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Saudi Arabia wants to ‘eliminate’ US shale industry, says Putin

By News

08:21, 7 April 2020

With the United States increasingly embroiling itself in the ongoing oil price war between Russia and Saudi Arabia, the Russian President Vladimir Putin has argued that Saudi Arabia’s decision to flood the oil market last month was spurred less by its desire to counter Russia but more to its determination to crush the US shale industry. 

Last month, Russia and Saudi Arabia failed to agree on how best to bolster the oil price as demand for the commodity dropped amid the COVID-19 pandemic. Both nations have since turned on the taps, triggering a significant plunge. 

At the beginning of March, the benchmark Brent crude oil futures stood above $50 per barrel; by the end of the month this figure had almost halved to $26.35. 

Putin stirs the barrel

According to Bloomberg, the Russian leader blamed Saudi Arabia for the marked drop-off, stating: “This was apparently linked to efforts by our partners from Saudi Arabia to eliminate competitors who produce so-called shale oil. To do that, the price needs to be below $40 a barrel. And they succeeded in that. But we don’t need that, we never set such a goal.”

Through this observation, President Putin will be hoping to subtly slow discord between the oil-rich kingdom and its close ally. The price war has indeed ended the recent shale boom which helped the US become a net exporter of oil and reduced its dependence on Middle Eastern nations. 

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With oil prices still well below $40, only a handful of American shale drillers, including Chevron, Occidental Petroleum, Crownquest and Exxon, are able to keep their heads above water.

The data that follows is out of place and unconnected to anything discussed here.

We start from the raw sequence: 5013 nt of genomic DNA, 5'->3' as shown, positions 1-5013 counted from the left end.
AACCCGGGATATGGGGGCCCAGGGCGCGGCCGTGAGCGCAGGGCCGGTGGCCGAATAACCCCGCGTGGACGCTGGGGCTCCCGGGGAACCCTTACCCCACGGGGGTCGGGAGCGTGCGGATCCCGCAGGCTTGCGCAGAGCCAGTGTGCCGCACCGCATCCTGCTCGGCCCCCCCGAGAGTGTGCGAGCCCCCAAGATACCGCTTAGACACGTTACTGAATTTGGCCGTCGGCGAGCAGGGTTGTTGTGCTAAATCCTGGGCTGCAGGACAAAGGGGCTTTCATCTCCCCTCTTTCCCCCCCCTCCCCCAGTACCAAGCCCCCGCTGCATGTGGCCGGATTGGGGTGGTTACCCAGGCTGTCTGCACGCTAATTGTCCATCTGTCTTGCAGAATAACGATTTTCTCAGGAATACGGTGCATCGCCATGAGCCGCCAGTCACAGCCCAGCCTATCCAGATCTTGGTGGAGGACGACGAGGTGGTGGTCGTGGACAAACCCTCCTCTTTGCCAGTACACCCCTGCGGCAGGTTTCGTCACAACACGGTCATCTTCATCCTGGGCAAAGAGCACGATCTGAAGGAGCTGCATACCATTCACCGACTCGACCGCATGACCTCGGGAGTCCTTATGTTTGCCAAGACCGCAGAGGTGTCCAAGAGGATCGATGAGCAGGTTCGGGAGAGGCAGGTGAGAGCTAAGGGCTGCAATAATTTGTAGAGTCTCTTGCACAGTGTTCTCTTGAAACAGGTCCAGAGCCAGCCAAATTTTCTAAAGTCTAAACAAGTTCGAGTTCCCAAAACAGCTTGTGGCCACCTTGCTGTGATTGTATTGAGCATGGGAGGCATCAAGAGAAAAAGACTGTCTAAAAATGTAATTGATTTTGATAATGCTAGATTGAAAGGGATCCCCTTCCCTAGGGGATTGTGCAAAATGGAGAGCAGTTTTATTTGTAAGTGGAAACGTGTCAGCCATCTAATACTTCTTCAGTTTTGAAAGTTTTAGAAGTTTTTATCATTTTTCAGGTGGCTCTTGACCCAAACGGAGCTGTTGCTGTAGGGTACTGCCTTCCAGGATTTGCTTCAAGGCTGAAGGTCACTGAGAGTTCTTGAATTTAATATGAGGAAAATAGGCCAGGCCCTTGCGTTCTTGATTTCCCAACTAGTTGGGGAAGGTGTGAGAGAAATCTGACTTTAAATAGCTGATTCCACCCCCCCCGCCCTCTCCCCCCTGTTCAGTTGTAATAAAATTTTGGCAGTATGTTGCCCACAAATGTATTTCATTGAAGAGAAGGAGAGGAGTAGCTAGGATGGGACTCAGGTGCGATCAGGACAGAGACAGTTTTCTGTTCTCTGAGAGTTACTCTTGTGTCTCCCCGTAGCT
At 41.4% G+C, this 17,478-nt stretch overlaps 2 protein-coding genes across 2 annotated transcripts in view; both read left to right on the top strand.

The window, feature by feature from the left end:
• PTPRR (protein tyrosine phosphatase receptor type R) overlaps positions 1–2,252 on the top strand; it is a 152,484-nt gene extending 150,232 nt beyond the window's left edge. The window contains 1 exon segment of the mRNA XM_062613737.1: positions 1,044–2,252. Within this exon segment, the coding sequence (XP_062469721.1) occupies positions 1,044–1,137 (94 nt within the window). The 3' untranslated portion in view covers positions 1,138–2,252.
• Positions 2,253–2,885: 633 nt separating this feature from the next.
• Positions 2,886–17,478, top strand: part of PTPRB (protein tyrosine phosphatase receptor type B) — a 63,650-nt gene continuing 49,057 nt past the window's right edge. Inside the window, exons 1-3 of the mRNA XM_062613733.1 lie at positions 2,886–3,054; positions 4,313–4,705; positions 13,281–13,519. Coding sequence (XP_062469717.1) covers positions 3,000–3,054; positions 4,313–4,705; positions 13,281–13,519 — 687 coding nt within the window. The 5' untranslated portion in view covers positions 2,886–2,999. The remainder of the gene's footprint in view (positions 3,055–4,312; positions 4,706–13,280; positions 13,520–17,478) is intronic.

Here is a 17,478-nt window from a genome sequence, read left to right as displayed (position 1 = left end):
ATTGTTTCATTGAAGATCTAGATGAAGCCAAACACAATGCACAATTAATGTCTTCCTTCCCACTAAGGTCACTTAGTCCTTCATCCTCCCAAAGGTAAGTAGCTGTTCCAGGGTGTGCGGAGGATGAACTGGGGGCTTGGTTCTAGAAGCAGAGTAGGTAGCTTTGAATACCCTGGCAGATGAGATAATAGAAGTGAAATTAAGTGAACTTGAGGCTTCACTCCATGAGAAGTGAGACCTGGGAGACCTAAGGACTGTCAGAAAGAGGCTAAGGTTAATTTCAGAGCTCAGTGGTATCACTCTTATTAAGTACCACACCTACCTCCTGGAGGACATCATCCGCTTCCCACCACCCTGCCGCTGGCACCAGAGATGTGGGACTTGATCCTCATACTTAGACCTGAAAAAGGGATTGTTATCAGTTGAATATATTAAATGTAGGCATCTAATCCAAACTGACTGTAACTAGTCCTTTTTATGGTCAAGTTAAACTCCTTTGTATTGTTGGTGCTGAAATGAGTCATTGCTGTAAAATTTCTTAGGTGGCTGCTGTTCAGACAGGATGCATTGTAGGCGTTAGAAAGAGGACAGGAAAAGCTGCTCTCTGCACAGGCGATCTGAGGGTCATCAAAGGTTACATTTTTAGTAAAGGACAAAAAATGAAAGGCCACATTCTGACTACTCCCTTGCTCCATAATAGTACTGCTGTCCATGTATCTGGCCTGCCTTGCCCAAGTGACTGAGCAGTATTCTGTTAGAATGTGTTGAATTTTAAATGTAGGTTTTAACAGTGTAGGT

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Unlike conventional oil, shale requires many more drill sites in order to maintain consistency of supply as the area is more rapidly depleted. It is thought that more than 100 firms could make a loss should they choose to drill new wells. 

Oil price gains curbed

Tensions in the price war inflamed once again following Putin’s comments, with Prince Faisal bin Farhan, the Saudi Foreign Minister, condemning the allegations as “fully devoid of truth”.

A meeting of OPEC+, which investors had hoped would trigger the end of the spat, has been delayed from Monday to Thursday. Following this news, oil prices dropped 10 per cent on Sunday, denting Friday’s strong gains. 

However, the costs of the price war on all sides are increasingly seeming too great for anyone to handle. Widely believing that Thursday’s rescheduled meeting will bring about an end to the past month of brinksmanship, oil prices have gained in Tuesday trading. 

By mid-morning Brent crude oil futures stand at $33.49 per barrel, up 1.33 per cent, while WTI crude oil futures have gained 3.22 per cent to stand at $26.92.

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